The AAC’s coveted range of wood décor items, sculptures, bead work, accessories, jewellery, paintings, arts and crafts are for sale there.

Thuli Mkhize, salesperson at the African Art Centre with wooden birds from a new range of hand-crafted wooden animals available at the centre.

“The idea is also for the AAC to curate regular exhibitions which will be held in Roberts House utility room – currently used for meetings, film screenings, workshops and projects, all of which will continue,” says a spokesman.

Resilience was curated by former AAC director and respected authority on African art, Anthea Martin. The title talks to the process of adapting in the face of adversity, tragedy or stress.

A joint exhibition opening and celebration of six active decades was arranged for the exhibition, which was opened by Ursula de Haas, chairperson of the African Art Centre; and Paul Mikula, managing trustee of the Phansi Museum.

The group exhibition showcases the talents of many of the visual artists affiliated to the ACC – both experienced, named artists and rising stars.  Among the artists whose work will be on display are Sfiso ka Mkame, Zamani Makhanya, Malibongwe Shangase, Sibusiso Duma, Major Ndlovu, Jabulani Cele and Kenneth Shandu.

“Typically, the AAC is more than a retail outlet – it is a creative hub for art-makers and crafters, many of whom spend time on site. On Fridays, visitors can watch artists at work on their beading, jewellery-making and woodwork,” adds the spokesman.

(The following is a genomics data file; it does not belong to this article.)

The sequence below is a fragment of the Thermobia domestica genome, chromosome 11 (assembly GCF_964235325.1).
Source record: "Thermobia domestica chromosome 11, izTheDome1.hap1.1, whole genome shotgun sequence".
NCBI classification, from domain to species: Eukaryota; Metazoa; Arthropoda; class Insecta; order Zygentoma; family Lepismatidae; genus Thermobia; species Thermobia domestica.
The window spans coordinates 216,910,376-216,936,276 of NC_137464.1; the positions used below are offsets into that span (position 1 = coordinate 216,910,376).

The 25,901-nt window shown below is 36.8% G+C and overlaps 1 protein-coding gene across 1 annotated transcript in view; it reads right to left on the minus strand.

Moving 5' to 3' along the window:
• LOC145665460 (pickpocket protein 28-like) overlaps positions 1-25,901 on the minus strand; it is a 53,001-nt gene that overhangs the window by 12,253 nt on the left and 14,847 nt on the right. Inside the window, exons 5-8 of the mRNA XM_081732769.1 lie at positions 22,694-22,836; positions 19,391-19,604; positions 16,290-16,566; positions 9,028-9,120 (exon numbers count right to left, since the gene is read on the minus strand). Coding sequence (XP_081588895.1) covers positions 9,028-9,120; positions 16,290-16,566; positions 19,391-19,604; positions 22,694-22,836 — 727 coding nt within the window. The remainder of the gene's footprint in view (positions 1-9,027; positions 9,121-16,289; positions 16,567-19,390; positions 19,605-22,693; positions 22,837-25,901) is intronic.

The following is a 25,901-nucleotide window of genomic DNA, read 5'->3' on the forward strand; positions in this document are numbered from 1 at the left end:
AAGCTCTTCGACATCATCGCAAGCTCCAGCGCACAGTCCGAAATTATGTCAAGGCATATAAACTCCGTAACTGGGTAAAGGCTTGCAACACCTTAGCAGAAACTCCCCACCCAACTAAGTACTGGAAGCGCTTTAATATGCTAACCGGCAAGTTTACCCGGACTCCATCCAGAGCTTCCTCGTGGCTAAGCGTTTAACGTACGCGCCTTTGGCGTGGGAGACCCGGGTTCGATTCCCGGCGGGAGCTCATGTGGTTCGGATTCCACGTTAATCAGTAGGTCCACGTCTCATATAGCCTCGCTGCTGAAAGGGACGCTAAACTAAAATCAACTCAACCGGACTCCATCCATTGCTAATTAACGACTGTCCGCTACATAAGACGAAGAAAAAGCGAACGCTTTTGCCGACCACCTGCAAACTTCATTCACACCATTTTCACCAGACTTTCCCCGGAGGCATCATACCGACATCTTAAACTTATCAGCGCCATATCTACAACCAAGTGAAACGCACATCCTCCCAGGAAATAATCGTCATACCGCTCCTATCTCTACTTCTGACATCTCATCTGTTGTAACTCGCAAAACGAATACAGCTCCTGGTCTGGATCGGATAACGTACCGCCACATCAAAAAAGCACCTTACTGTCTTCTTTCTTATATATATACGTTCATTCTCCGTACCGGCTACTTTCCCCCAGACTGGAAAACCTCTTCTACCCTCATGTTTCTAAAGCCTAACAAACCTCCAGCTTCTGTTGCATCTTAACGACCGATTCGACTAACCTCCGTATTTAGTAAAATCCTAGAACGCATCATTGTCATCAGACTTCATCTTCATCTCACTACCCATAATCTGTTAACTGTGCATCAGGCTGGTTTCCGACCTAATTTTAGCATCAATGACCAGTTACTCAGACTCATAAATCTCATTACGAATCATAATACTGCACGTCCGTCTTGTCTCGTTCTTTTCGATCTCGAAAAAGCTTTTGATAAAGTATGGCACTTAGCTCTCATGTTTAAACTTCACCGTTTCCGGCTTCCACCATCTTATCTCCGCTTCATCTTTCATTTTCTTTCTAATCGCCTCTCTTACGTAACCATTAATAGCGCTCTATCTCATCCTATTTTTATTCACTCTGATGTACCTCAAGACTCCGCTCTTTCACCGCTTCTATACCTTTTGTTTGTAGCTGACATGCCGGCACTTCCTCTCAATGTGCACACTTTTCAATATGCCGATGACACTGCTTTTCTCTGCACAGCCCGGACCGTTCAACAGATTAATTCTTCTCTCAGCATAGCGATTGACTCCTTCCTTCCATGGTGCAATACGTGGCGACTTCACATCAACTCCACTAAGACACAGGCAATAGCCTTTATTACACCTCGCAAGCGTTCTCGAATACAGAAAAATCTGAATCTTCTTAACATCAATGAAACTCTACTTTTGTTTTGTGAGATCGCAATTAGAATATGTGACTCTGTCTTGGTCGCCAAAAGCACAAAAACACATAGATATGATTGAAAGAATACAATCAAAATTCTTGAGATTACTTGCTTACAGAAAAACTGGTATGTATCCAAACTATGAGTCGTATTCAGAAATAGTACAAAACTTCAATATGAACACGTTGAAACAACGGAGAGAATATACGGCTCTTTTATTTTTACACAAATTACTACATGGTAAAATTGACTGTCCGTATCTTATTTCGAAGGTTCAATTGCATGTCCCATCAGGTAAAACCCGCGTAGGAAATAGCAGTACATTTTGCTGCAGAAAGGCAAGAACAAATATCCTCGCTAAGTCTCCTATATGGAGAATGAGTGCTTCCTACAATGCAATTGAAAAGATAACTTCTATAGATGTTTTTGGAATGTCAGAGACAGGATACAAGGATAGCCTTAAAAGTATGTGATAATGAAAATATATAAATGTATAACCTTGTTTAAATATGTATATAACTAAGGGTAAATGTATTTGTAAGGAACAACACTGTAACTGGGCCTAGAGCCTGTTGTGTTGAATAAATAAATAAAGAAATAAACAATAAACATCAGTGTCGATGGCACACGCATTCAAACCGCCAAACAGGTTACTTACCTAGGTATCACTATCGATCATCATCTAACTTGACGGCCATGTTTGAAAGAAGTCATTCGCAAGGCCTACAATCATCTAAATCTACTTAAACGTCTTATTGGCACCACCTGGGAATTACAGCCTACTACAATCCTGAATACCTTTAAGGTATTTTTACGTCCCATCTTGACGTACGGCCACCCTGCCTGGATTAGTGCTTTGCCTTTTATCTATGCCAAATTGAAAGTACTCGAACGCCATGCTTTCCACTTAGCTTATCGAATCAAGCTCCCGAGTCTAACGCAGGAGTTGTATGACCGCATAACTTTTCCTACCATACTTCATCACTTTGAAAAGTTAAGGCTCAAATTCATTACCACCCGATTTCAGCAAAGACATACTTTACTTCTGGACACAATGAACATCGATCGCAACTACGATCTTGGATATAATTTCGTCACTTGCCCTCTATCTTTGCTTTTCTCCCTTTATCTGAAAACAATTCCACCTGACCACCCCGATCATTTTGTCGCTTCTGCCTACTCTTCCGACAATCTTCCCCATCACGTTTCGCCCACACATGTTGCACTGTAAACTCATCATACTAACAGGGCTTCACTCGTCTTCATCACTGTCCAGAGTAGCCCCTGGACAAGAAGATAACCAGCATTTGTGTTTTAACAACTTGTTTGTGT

“The joining of these two remarkable veteran organisations makes Roberts House an even more attractive, bustling and in-demand destination than before – most especially for visitors, tourists, cultural outings and educational institutions. In challenging financial times, combining resources and spaces makes sensible economic sense too.

A work titled Becoming (A Sense of), at Durban’s KZNSA Gallery in Glenwood,

“This perfect marriage offers a retail component to complement Phansi, enabling visitors after having seen the remarkable collection of artefacts, effectively to buy contemporary versions of the pieces on display.  Visitors can now see the old and the new side by side.”

The KZNSA Gallery exhibition opening at 6pm on Tuesday, July 23, is titled instæruption and is free and open to all.

The exhibition is described as is a cross between site-specific installation, collaborative work and a creative eruption that coexists with CVA post-graduate and staff exhibition. It seeks to interrupt the traditional relationships between viewer, work and space.

“View instæruption to see, understand and experience their production environment in a different way. What we traditionally think of as our materials also have natures and intelligence.  It becomes a doorway to realising we are an element of communal intelligence,” says a spokesman.

“UKZN’s CVA offers postgraduate study for artists at the diploma, honours, masters and doctoral level, in addition to the Bachelor of Arts in Visual Art (BAVA) undergraduate degree.

“This exhibition of postgraduate work includes interdisciplinary explorations as well as ‘traditional’ media of drawing, painting, printmaking, ceramics, sculpture and digital art. The CVA aims to support undergraduate students to become ‘entrepreneurial thinkers and doers’.”